Mum and son won medals as part of taekwondo team

HIGH KICKS: Madam Carnation Chai, 41, and her son Russell, 10, have been learning taekwondo for six years.

SINGAPORE - When Russell Seow, 10, won a bronze medal in the 2nd International Taekwon-Do Federation (ITF) Asia Championship in Kuala Lumpur earlier this month, he was not the only winner in his family.

His mother won a silver in the "Individual Pattern Senior Female 1st Degree" category and a bronze in the "Team Pattern Adult Female" category.

Six years ago, Madam Carnation Chai, would never having imagined taking up taekwon-do, let alone competing in international tournaments.

The 41-year-old, who works in an investment bank, said that initially, the classes were just for Russell.

"When he was four, I noticed he was hyperactive and needed something to do. So I signed him up for trial lessons and he liked it," she said.

Worried that he was too young to understand the training and exams, she joined the class temporarily until he would become familiar enough to attend classes by himself.

"Two months into the classes, the coaches encouraged me to join a local taekwon-do tournament. I thought, why not, and in the end, I actually won a medal.

Thankful

"From then on, I became more interested in taekwon-do. I'm thankful that I stuck with it," she said.

Now Madam Chai has a second-degree black belt and Russell a junior black belt. They go to the same school twice a week. The school takes in students of all ages.

The Singaporean team of 11 members took home a gold, two silvers and 15 bronzes from Kuala Lumpur.

Russell, who won his bronze in the "Individual Pattern Under 12 Male 1st Degree" category, was the youngest member while Madam Chai was the second oldest.

Mother and son were excited watching each other in their bouts during the three-day tournament.

Madam Chai said: "I was so nervous watching Russell, hoping he wouldn't make any mistakes. And I was so proud when he won a medal."

Russell was equally happy when his mum won, saying that he "felt proud".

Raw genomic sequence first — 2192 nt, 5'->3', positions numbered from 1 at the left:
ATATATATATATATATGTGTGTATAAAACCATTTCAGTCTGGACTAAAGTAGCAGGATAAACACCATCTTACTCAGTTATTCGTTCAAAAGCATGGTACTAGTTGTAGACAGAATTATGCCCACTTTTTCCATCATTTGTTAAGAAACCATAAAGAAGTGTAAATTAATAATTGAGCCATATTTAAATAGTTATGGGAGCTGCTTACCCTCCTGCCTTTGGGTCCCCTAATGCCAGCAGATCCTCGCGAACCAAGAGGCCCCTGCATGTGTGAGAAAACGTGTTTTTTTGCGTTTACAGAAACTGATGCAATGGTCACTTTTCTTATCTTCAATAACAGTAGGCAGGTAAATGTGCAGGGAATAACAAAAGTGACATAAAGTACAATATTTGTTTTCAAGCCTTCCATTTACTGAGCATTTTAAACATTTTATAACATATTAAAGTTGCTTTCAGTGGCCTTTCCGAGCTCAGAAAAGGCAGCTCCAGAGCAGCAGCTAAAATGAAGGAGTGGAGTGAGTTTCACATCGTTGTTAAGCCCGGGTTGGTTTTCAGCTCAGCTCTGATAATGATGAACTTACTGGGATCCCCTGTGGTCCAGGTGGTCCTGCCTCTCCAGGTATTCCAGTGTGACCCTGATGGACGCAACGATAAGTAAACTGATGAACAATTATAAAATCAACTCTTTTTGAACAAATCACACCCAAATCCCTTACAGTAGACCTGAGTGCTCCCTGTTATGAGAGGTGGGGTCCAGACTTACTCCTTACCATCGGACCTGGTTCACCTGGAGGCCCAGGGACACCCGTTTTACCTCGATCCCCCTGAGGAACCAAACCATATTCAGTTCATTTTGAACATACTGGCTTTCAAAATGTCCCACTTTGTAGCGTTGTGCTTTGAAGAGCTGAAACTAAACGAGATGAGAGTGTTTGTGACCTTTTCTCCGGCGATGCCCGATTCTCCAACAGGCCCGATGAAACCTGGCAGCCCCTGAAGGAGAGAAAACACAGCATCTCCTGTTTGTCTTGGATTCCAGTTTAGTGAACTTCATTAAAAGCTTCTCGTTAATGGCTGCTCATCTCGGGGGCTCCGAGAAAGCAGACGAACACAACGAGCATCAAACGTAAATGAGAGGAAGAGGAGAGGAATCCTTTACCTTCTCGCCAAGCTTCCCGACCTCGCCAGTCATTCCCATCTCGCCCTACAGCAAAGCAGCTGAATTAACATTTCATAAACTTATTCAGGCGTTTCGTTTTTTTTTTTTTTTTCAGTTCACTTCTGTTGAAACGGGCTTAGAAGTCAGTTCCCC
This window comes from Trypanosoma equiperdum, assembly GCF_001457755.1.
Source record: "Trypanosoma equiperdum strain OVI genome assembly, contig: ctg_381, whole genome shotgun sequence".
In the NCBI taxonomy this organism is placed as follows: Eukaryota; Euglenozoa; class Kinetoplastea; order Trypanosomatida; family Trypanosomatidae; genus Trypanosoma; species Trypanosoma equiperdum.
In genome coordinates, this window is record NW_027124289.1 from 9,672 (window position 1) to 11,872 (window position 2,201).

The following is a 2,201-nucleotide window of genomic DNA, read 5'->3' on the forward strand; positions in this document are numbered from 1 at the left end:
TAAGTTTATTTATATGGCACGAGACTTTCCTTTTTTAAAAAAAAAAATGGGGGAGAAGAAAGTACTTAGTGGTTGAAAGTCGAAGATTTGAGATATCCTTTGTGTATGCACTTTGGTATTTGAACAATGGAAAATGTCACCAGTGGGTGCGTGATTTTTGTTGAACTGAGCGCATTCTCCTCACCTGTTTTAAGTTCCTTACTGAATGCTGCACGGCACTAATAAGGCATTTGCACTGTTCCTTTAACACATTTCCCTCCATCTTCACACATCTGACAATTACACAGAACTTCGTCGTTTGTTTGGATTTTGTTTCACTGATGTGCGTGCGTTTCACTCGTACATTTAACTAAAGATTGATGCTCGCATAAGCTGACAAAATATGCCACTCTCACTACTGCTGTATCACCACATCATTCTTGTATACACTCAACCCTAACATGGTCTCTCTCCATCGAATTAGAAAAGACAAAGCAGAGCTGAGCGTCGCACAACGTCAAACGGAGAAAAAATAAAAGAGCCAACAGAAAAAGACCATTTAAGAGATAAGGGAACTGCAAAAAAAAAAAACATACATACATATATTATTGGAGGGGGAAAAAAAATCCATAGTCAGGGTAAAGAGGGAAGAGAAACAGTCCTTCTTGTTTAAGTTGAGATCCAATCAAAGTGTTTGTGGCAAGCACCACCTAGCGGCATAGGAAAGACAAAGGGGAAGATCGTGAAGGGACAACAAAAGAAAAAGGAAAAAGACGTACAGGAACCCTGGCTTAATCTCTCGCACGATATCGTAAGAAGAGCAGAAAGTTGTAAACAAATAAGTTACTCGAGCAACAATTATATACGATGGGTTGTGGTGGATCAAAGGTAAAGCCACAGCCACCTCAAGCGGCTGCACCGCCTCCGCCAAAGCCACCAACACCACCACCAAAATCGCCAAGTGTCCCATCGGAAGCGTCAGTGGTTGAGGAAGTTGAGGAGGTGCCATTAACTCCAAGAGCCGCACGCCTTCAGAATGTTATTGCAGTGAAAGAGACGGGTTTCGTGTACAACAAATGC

Madam Chai said that taking up the martial art has improved her health.

"I like being active and I've felt fitter since I started," she said.

But its greatest benefit has been its impact on her relationship with her children.

Her seven-year-old daughter, Hazel, is also taking classes while Amber, who is four, will join them when she turns five.

Said Madam Chai: "When we go for training, that's my chance to have one-on-one time with them."

Russell chipped in: "Yeah, it helps the mother-son bonding."

Madam Chai said her engineer-husband admires what she has done and tells her that she is setting a good example for their children.

She added with a laugh: "He said he feels very safe with us around."

She has asked her husband to join them, but he says taekwon-do is not for him. But Madam Chai and her children have inspired others.

"My ex-colleague also started lessons with her son three months ago. She told me the bonding between them has been very good," she said.

Asked if he wanted to do taekwon-do for the rest of his life, Russell answered: "Yup."

He added: "I'd feel lonely if my mum left."

But he needn't worry.

She said: "I'll keep doing taekwon-do as long as my children do."

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